While we’re on the topic of democratic socialism, why not expand the definition—from improving the way the wealth of the nation is shared (e.g., by raising taxes on the one percent and strengthening the safety net) to exploring new ways of democratizing the enterprises where that wealth is actually produced (e.g., by promoting worker-cooperatives)?
The New Era Windows and Doors Cooperative in Chicago is one such example.
The New Era Windows and Doors Cooperative has been in operation since 2013. It hasn’t been easy, but the worker-owners have learned together how to operate their own business. And then there were the meetings: “It was difficult to make decisions together,” Robles said. “But it’s kind of fun, because at the end of the day it’s for the benefit of everyone.”
Sales are modest, but growing. Last year the company sold about a half million dollars worth of windows. This year, they anticipate the number will be significantly higher. There are 23 worker-owners, and two staff members who Robles hopes will opt to become worker-owners.
His vision is for New Era to help spawn other cooperatives. Instead of expanding by hiring drivers, for example, he’d like to see the company help start a cooperative of drivers.
How is this company staying alive when other owners have failed? The worker-owners made tough decisions about what equipment they could get rid of to save money. And they did a lot of sales via word of mouth.
“The good thing is we don’t have the CEO making millions of dollars,” Robles said, “so we have the ability to compete with the industry.” Also, they don’t have to generate big profits to keep investors happy; they just have to make enough to pay expenses and pay back their debt.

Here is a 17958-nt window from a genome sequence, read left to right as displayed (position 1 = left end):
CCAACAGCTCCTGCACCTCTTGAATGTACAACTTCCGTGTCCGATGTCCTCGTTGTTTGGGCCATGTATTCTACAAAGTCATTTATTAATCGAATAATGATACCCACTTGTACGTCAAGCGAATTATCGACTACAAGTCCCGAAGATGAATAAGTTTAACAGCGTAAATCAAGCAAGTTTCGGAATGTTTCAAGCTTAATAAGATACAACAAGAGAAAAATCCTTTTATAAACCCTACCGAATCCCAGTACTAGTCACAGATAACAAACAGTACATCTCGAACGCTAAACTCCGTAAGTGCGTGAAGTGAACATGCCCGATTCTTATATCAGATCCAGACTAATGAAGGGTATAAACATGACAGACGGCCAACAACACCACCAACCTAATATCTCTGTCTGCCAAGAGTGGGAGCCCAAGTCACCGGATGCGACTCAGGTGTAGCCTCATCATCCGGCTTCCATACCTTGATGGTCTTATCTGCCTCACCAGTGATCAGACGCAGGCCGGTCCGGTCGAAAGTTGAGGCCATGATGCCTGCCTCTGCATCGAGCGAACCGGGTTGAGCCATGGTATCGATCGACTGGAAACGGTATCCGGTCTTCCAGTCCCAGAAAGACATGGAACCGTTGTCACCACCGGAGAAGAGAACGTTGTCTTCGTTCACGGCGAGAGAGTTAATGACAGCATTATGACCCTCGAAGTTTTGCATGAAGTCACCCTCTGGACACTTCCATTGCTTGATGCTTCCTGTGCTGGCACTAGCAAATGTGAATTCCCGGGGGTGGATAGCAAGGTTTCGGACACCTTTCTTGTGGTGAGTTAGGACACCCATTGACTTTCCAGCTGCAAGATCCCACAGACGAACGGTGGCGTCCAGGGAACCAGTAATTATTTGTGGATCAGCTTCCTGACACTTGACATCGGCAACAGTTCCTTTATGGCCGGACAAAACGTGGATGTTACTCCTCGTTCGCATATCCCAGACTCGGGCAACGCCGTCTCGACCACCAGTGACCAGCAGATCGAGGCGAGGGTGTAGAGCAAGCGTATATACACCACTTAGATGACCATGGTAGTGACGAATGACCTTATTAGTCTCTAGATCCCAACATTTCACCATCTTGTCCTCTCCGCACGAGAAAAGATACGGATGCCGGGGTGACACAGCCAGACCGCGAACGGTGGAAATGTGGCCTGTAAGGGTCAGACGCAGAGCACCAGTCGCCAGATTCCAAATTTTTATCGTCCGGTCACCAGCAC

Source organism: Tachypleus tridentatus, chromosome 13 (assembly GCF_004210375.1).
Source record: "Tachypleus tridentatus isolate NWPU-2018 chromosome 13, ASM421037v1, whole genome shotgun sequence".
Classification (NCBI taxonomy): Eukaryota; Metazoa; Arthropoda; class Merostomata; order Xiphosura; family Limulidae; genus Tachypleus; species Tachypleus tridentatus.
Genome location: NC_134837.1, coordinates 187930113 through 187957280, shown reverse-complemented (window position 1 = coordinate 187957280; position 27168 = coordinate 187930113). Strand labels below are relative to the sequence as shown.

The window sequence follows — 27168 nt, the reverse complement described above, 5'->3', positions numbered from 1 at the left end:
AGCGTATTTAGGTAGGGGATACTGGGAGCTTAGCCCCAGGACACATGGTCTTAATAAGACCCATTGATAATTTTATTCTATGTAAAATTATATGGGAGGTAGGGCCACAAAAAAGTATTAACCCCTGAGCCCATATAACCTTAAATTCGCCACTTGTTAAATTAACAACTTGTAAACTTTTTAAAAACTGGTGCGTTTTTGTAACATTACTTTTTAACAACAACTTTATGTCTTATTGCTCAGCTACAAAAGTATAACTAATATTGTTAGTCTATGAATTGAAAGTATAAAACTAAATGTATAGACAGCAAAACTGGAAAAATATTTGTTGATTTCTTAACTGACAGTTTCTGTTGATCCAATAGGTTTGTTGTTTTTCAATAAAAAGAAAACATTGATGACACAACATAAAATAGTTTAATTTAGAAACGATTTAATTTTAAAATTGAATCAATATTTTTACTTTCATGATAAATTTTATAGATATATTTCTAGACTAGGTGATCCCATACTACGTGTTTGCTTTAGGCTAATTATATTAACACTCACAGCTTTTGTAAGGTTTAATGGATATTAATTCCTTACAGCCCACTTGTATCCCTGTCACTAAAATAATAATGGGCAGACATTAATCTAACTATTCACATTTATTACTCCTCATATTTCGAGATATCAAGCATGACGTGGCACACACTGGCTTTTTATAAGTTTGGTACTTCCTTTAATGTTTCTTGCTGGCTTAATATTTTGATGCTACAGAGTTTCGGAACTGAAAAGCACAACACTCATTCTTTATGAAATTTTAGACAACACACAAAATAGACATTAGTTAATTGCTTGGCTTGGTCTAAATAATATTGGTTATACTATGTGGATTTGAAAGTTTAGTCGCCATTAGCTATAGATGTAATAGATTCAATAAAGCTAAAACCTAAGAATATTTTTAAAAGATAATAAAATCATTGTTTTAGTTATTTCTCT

One of the keys for success at New Era is it operates according to a different logic:
This business model is based on “enough.” Enough pay and benefits to live with dignity. Enough of the machinery that is necessary, but not the sort that is too expensive. Opportunities for employee-owners to draw on their full capacities, not to be relegated to repetitive work while a few make all the decisions and much of the money. Their more equitable pay structure creates opportunities for more people to have enough to live and thrive; instead of keeping some at the edge of poverty while others prosper.
This is what local power looks like: companies like New Era Windows and Doors creating the stability that comes with locally rooted employment, insulated from the speculative finance that, in the case of publicly traded companies, requires many jobs be moved to low-wage regions. These worker-owners focus on values, including the possibility for others to also be worker-owners, and the importance of producing ecologically smart products. The company prides itself on selling energy-efficient windows and doors, and customizing them to the climate and location of the client.
Worker-cooperatives have many obvious advantages over capitalist enterprises, and thus should be part of any contemporary definition of democratic socialism.
They can also solve the problem of capitalist education—in which, according to Einstein, “An exaggerated competitive attitude is inculcated into the student, who is trained to worship acquisitive success as a preparation for his future career.” Participating in a worker-cooperative means making decisions “for the benefit of everyone.”
And, if New Era is any indication, learning to do that can actually be fun!